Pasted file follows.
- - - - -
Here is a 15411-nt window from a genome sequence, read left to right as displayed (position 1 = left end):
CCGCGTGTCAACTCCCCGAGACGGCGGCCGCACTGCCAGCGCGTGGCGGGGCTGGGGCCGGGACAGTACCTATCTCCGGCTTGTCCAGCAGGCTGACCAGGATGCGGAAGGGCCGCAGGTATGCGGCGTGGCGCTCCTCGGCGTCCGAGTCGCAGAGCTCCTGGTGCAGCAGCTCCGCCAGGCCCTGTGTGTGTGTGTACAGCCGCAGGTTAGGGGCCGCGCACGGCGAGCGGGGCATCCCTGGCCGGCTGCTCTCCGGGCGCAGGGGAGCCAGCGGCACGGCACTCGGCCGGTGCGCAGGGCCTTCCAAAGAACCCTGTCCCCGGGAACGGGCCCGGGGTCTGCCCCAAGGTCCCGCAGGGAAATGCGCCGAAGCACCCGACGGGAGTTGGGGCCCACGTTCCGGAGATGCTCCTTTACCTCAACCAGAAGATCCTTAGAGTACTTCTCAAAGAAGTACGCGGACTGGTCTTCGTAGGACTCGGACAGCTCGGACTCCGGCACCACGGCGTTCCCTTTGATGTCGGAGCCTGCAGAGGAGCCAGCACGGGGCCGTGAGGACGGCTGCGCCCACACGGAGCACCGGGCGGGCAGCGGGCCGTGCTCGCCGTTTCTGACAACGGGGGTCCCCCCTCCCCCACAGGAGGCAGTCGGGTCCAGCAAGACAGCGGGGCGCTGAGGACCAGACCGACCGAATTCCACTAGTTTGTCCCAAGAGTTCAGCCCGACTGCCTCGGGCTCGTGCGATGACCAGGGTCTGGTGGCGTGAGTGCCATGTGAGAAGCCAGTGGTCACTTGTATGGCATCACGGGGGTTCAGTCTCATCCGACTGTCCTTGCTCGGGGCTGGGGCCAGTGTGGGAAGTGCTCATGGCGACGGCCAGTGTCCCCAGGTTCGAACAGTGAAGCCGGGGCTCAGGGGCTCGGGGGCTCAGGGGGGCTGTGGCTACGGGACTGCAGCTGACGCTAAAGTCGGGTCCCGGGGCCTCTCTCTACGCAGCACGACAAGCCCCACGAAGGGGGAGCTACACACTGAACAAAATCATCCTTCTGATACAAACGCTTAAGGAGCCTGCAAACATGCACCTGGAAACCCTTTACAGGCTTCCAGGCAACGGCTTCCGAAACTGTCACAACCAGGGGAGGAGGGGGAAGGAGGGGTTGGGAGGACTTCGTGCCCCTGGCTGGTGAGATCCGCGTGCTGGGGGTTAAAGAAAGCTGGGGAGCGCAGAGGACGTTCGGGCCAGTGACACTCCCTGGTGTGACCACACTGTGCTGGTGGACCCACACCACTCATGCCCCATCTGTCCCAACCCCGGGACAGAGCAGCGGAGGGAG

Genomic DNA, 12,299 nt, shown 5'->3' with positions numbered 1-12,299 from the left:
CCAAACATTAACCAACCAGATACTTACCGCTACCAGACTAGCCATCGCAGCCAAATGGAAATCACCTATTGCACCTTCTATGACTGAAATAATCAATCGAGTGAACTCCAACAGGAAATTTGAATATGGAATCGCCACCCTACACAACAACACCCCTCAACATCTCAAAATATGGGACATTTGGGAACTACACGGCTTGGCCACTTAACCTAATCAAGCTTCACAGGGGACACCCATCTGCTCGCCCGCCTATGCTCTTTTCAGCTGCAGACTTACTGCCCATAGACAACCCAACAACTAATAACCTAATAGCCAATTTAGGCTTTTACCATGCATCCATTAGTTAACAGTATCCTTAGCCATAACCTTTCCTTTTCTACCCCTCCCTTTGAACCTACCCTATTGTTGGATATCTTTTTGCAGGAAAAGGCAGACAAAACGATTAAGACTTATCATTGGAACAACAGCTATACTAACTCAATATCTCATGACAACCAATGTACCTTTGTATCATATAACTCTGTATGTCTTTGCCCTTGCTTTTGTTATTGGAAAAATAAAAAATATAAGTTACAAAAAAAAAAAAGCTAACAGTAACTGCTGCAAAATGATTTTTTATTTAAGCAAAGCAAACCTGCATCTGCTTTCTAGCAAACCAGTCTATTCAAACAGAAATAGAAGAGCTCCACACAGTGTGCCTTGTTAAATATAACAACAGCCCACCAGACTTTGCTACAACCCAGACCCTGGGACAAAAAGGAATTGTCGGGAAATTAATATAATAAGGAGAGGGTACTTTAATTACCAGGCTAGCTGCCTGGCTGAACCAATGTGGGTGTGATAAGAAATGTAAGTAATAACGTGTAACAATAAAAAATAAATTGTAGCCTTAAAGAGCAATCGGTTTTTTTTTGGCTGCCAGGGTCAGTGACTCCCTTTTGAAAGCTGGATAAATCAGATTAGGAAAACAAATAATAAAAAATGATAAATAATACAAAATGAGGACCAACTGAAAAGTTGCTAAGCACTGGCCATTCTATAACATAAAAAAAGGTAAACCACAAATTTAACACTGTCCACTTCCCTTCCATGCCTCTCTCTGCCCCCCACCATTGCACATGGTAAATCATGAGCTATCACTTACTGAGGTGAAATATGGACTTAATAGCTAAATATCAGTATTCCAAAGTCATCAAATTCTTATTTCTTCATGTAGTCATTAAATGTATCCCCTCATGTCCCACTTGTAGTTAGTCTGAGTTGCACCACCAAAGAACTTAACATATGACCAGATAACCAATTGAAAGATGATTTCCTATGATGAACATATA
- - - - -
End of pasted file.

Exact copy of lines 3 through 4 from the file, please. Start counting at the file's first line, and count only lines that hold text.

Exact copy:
Genomic DNA, 12,299 nt, shown 5'->3' with positions numbered 1-12,299 from the left:
CCAAACATTAACCAACCAGATACTTACCGCTACCAGACTAGCCATCGCAGCCAAATGGAAATCACCTATTGCACCTTCTATGACTGAAATAATCAATCGAGTGAACTCCAACAGGAAATTTGAATATGGAATCGCCACCCTACACAACAACACCCCTCAACATCTCAAAATATGGGACATTTGGGAACTACACGGCTTGGCCACTTAACCTAATCAAGCTTCACAGGGGACACCCATCTGCTCGCCCGCCTATGCTCTTTTCAGCTGCAGACTTACTGCCCATAGACAACCCAACAACTAATAACCTAATAGCCAATTTAGGCTTTTACCATGCATCCATTAGTTAACAGTATCCTTAGCCATAACCTTTCCTTTTCTACCCCTCCCTTTGAACCTACCCTATTGTTGGATATCTTTTTGCAGGAAAAGGCAGACAAAACGATTAAGACTTATCATTGGAACAACAGCTATACTAACTCAATATCTCATGACAACCAATGTACCTTTGTATCATATAACTCTGTATGTCTTTGCCCTTGCTTTTGTTATTGGAAAAATAAAAAATATAAGTTACAAAAAAAAAAAAGCTAACAGTAACTGCTGCAAAATGATTTTTTATTTAAGCAAAGCAAACCTGCATCTGCTTTCTAGCAAACCAGTCTATTCAAACAGAAATAGAAGAGCTCCACACAGTGTGCCTTGTTAAATATAACAACAGCCCACCAGACTTTGCTACAACCCAGACCCTGGGACAAAAAGGAATTGTCGGGAAATTAATATAATAAGGAGAGGGTACTTTAATTACCAGGCTAGCTGCCTGGCTGAACCAATGTGGGTGTGATAAGAAATGTAAGTAATAACGTGTAACAATAAAAAATAAATTGTAGCCTTAAAGAGCAATCGGTTTTTTTTTGGCTGCCAGGGTCAGTGACTCCCTTTTGAAAGCTGGATAAATCAGATTAGGAAAACAAATAATAAAAAATGATAAATAATACAAAATGAGGACCAACTGAAAAGTTGCTAAGCACTGGCCATTCTATAACATAAAAAAAGGTAAACCACAAATTTAACACTGTCCACTTCCCTTCCATGCCTCTCTCTGCCCCCCACCATTGCACATGGTAAATCATGAGCTATCACTTACTGAGGTGAAATATGGACTTAATAGCTAAATATCAGTATTCCAAAGTCATCAAATTCTTATTTCTTCATGTAGTCATTAAATGTATCCCCTCATGTCCCACTTGTAGTTAGTCTGAGTTGCACCACCAAAGAACTTAACATATGACCAGATAACCAATTGAAAGATGATTTCCTATGATGAACATATA